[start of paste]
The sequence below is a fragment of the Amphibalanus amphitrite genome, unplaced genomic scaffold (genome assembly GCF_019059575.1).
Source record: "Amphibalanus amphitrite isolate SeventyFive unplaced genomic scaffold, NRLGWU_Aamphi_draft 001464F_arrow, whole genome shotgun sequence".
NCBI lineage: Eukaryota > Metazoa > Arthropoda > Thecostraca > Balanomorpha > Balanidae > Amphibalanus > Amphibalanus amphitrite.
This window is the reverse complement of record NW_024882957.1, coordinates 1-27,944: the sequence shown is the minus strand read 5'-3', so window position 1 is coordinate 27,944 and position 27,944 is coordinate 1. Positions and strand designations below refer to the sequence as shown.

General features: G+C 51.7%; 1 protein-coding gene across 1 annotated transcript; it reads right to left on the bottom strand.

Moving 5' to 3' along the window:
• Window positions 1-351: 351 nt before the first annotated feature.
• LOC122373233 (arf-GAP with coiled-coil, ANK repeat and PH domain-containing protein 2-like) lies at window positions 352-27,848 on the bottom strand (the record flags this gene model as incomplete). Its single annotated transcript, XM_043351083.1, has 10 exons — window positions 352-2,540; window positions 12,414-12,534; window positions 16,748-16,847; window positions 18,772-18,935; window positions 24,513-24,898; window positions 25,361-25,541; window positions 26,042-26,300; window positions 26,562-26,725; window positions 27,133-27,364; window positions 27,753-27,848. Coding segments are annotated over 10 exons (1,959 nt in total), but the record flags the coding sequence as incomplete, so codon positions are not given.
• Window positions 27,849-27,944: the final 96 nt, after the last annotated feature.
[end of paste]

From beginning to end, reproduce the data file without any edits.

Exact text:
The sequence below is a fragment of the Amphibalanus amphitrite genome, unplaced genomic scaffold (genome assembly GCF_019059575.1).
Source record: "Amphibalanus amphitrite isolate SeventyFive unplaced genomic scaffold, NRLGWU_Aamphi_draft 001464F_arrow, whole genome shotgun sequence".
NCBI lineage: Eukaryota > Metazoa > Arthropoda > Thecostraca > Balanomorpha > Balanidae > Amphibalanus > Amphibalanus amphitrite.
This window is the reverse complement of record NW_024882957.1, coordinates 1-27,944: the sequence shown is the minus strand read 5'-3', so window position 1 is coordinate 27,944 and position 27,944 is coordinate 1. Positions and strand designations below refer to the sequence as shown.

General features: G+C 51.7%; 1 protein-coding gene across 1 annotated transcript; it reads right to left on the bottom strand.

Moving 5' to 3' along the window:
• Window positions 1-351: 351 nt before the first annotated feature.
• LOC122373233 (arf-GAP with coiled-coil, ANK repeat and PH domain-containing protein 2-like) lies at window positions 352-27,848 on the bottom strand (the record flags this gene model as incomplete). Its single annotated transcript, XM_043351083.1, has 10 exons — window positions 352-2,540; window positions 12,414-12,534; window positions 16,748-16,847; window positions 18,772-18,935; window positions 24,513-24,898; window positions 25,361-25,541; window positions 26,042-26,300; window positions 26,562-26,725; window positions 27,133-27,364; window positions 27,753-27,848. Coding segments are annotated over 10 exons (1,959 nt in total), but the record flags the coding sequence as incomplete, so codon positions are not given.
• Window positions 27,849-27,944: the final 96 nt, after the last annotated feature.